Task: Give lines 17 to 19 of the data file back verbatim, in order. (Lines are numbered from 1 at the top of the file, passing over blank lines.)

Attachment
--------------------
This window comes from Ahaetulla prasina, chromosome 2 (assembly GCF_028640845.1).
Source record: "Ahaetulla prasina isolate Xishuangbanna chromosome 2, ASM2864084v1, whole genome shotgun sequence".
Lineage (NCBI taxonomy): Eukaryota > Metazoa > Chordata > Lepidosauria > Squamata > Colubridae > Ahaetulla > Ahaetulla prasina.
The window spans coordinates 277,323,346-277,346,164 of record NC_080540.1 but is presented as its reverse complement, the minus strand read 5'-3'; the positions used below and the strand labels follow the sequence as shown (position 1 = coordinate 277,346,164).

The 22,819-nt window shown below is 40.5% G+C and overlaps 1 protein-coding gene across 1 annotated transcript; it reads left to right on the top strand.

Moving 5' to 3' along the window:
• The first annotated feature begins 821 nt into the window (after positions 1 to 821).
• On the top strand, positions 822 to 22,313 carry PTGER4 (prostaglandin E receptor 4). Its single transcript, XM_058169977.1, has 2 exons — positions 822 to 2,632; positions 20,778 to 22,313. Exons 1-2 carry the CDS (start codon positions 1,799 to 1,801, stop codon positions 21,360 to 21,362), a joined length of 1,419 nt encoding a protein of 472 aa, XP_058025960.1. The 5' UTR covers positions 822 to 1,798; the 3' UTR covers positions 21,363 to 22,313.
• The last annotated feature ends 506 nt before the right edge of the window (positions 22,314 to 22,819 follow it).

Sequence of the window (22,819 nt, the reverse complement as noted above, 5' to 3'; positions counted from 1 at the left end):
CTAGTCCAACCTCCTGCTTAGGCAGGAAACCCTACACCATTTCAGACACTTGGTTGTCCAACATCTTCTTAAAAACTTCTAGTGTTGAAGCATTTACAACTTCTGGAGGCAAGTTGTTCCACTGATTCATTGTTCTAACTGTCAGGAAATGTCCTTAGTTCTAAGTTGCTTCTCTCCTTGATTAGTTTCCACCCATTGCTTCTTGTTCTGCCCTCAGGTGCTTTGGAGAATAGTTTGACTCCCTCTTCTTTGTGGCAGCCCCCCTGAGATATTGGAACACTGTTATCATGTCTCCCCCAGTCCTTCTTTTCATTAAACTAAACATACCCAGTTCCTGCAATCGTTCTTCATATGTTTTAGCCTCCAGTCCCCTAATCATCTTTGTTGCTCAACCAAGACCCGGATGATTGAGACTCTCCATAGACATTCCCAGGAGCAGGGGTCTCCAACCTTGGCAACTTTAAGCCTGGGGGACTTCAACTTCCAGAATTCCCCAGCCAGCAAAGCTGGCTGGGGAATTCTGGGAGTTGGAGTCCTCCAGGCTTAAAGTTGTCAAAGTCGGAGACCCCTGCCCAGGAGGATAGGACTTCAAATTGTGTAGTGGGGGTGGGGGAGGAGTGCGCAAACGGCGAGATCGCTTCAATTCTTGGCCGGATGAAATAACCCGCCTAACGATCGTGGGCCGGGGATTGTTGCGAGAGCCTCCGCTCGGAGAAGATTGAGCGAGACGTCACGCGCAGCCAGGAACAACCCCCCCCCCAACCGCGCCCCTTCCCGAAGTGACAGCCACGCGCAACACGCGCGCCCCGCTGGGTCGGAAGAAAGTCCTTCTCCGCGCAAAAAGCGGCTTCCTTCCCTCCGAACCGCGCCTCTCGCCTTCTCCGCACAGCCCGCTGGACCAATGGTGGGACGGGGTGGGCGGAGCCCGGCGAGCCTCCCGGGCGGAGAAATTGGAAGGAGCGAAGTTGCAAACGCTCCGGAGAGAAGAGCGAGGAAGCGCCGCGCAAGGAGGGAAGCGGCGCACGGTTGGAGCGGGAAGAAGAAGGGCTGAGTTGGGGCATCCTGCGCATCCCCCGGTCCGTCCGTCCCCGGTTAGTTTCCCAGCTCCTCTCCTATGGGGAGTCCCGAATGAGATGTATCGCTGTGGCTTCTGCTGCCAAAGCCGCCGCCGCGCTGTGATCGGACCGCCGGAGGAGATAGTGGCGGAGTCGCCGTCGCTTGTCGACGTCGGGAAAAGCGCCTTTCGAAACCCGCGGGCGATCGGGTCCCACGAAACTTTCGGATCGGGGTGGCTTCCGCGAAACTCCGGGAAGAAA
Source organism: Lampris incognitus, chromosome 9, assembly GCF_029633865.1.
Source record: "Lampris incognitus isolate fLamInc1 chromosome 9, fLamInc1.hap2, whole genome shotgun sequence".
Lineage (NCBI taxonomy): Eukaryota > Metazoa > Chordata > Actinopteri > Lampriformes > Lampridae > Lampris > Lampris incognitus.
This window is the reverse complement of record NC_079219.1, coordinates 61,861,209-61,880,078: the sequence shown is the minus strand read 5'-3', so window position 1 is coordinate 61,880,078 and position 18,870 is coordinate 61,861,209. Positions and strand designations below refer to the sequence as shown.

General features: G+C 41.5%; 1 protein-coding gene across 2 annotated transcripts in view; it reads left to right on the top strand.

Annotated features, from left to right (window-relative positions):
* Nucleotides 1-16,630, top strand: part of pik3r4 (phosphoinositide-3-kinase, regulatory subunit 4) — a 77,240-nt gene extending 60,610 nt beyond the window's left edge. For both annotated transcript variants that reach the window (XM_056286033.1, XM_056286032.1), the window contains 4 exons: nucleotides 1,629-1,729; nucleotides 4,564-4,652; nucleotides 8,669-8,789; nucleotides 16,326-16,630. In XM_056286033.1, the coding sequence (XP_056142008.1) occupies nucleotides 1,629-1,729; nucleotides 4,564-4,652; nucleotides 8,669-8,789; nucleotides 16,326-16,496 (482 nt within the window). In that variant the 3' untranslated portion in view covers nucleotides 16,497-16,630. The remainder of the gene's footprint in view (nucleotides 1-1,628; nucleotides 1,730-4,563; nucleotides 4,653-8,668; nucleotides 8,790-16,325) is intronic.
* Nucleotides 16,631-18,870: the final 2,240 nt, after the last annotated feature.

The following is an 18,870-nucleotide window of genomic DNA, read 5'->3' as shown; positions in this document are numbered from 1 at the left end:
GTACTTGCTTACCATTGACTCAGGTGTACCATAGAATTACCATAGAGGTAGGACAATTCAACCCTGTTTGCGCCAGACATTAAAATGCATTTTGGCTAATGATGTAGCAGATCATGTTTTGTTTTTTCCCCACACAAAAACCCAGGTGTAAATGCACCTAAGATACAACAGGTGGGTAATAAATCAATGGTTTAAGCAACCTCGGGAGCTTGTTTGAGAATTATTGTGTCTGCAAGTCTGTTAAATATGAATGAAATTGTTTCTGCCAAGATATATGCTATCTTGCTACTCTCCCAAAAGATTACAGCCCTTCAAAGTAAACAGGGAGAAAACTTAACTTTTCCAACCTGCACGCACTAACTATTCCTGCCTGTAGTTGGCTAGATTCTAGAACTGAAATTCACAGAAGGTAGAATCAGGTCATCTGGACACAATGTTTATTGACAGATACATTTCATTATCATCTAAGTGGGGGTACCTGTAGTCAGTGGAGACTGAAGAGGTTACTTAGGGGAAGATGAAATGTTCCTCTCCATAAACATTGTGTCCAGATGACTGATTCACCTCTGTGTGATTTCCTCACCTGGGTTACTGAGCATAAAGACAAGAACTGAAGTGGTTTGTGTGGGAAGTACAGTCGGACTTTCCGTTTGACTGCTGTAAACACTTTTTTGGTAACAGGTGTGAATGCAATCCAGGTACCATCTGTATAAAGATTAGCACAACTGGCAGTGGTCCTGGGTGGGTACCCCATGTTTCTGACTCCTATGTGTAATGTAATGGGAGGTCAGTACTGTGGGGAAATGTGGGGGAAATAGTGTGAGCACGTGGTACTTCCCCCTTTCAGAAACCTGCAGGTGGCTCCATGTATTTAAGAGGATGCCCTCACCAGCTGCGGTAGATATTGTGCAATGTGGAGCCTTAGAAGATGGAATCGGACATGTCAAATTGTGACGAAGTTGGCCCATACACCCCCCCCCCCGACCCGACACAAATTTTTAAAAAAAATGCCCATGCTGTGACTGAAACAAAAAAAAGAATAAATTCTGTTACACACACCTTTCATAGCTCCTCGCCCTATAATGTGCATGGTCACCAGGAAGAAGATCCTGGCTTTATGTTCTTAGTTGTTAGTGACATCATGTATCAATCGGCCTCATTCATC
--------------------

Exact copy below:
Annotated features, from left to right (window-relative positions):
* Nucleotides 1-16,630, top strand: part of pik3r4 (phosphoinositide-3-kinase, regulatory subunit 4) — a 77,240-nt gene extending 60,610 nt beyond the window's left edge. For both annotated transcript variants that reach the window (XM_056286033.1, XM_056286032.1), the window contains 4 exons: nucleotides 1,629-1,729; nucleotides 4,564-4,652; nucleotides 8,669-8,789; nucleotides 16,326-16,630. In XM_056286033.1, the coding sequence (XP_056142008.1) occupies nucleotides 1,629-1,729; nucleotides 4,564-4,652; nucleotides 8,669-8,789; nucleotides 16,326-16,496 (482 nt within the window). In that variant the 3' untranslated portion in view covers nucleotides 16,497-16,630. The remainder of the gene's footprint in view (nucleotides 1-1,628; nucleotides 1,730-4,563; nucleotides 4,653-8,668; nucleotides 8,790-16,325) is intronic.
* Nucleotides 16,631-18,870: the final 2,240 nt, after the last annotated feature.